The sensor is ‘soaked’ at 80°C with high humidity for 28 days and then examined for any deterioration of the plastic housing and epoxy.  The labelling must be completely legible and still firmly attached. The process is then repeated at -25 C.

This process causes many plastics to delaminate and the encapsulant to expand.  Printed sticky labels sometimes fall off.

Impact – 4 and 7 Joule

The sensor is heated to 80°C and then subjected to a 4 Joule impact at its weakest point, 4 Joule is created by dropping a 1 kilogram weight 400 mm onto the target.  The sensor is examined for any resultant damage.  If it survives this, then the sensor is subjected to the higher impact level of 7 Joule and re-examined.  The same process is performed at -25 C.

If the electronics of the sensor becomes exposed following any of the impacts then the sensor FAILS for that level.  Our sensor failed a 7 Joule and passed at 4 Joule.  This gives rise to a special condition in the certification such that a guard must be fitted over the sensor where there is a risk of high impact.

Temperature Rise –T Rating

One of the most important aspects of ATEX dust hazard protection is the self-ignition temperature of the dust in question.  Hence the surface temperature that the sensor can reach under an internal fault condition whilst being completely embedded in the material and at an ambient temperature of 50°C is crucial to the certification.

synatelSYNATEL sensors generally have a rating of 100°C which makes them suitable for use with just about every dust type material.  This has been achieved using thermal and current protection within the sensor.

The sensor is tested by building a sensor fitted only with the thermal protection device and a resistor which produces the same power output as the current limited circuit in the real version.  Power is then applied to the resistor until the thermal fuse cuts-out.  The surface temperature of the sensor is then measured.

If the temperature rise is too great, then the sensor FAILS ATEX approval and circuit modifications are required.

Static Properties

When the surface area of the sensor is greater than 100 sq. centimetres, static electricity generation becomes an issue due to the likely hood of a spark igniting the dust cloud.  Unfortunately, the only cure for this at the moment is to coat the sensor with conductive paint.  However, the surface area of the 30mm round body, e.g. ID1TZ etc., is less than this and does not require coating.  However, the Digimatic DML4 is in excess of this and must be coated.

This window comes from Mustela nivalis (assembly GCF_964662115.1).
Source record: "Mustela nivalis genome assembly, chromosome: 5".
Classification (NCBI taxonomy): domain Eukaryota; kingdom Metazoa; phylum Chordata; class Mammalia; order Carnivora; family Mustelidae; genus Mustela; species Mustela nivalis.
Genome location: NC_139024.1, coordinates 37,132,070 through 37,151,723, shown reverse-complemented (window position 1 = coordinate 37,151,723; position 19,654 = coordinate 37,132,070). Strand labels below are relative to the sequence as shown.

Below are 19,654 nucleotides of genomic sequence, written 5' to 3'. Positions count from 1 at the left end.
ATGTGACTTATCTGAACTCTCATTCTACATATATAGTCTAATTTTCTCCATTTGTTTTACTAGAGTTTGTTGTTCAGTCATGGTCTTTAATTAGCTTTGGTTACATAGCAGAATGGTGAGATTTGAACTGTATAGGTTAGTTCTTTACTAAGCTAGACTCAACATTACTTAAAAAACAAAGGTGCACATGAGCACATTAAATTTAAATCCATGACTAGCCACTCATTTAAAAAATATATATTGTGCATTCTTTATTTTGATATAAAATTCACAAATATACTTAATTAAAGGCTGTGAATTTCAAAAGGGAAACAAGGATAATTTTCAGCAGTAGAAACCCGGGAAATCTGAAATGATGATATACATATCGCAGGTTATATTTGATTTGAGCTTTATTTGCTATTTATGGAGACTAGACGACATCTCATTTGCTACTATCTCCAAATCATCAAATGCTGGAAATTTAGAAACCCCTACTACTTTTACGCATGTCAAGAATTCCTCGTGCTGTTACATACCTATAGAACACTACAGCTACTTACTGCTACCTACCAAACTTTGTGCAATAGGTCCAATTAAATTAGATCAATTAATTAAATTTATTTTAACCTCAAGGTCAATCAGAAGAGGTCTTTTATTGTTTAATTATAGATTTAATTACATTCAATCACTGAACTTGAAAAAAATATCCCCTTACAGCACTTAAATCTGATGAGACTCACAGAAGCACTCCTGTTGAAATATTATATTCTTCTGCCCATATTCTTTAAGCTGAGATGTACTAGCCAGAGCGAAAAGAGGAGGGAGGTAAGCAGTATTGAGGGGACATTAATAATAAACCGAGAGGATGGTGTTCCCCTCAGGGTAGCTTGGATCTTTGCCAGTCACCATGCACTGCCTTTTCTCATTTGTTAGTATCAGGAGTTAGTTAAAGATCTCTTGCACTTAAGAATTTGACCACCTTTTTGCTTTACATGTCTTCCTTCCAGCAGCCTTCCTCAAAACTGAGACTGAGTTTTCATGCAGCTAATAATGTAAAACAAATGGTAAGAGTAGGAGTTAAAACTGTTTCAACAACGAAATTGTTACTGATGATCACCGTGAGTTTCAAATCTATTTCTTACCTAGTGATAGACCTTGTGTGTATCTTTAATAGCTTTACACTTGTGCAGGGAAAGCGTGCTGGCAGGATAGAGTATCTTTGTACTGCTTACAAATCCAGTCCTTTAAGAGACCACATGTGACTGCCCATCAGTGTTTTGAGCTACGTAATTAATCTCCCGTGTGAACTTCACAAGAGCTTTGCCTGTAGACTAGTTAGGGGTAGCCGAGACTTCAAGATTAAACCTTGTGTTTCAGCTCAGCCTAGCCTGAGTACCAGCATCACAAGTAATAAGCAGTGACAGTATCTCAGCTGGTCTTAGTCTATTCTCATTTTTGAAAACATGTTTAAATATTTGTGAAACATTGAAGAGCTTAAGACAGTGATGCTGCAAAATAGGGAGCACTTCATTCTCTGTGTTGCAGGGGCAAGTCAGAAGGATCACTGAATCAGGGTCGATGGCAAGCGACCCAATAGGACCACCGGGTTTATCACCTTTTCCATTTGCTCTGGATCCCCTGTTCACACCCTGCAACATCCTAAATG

UV Protection

Where the sensor is to be used in sunlight, the ageing nature of UV on plastic must be taken into account. Most plastics become very brittle when aged by UV and must therefore be protected.  This can be done using a physical shield, as in the case of the impact requirements, or by coating using paint etc. An example of this is the Digimatic DML4 which has both static and UV Coatings.


It is a requirement of the ATEX Directive that each label shows:

  • The CE Mark
  • The Name and address of manufacturer
  • Designation of series or type
  • Year of Manufacture / or Serial No. that can determine year of Manufacture (Serial No. need not be on Cert label)
  • Ex symbol, followed by Group, Category, type of Atmosphere, Temperature Classification and equipment Protection Code
  • The identification of the auditing notified body and its ident number e.g. SGS Baseefa 1180
  • The Certificate Number(s)
  • X, if applicable, indicating that specific conditions apply as detailed in the certificate.

Tables of Combustible Dusts Versus ignition Temperature. ATEX Approval

Dust                           Minimum Ignition Temperature (Cloud) Degrees °C

 Alfalfa                       460°C

Charcoal                    530°C

Citrus Peel                500°C

Cocoa                        420°C

Coffee, instant         410°C

Corn                           400°C

Corn Cob                   400°C

Cornstarch                390°C

Cotton Linters          520°C

Cottonseed                470°C

Fumaric acid             520°C

Grain, mixed             430°C

Magnesium               560°C

Milk, skimmed         490°C

Pyrethrum                 460°C

Rice                             440°C

Sugar                          350°C

Sulphur                      190°C

Tobacco                      420°C

Wheat                         480°C

Wheat Flour              380°C

Wood Dust                450°C

ATEX Approval – ATEX Approved –  ATmospheres EXplosives :
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This article ©  SYNATEL 2017, written by Ron Ashby, compiled by Steve Wright (o1/17)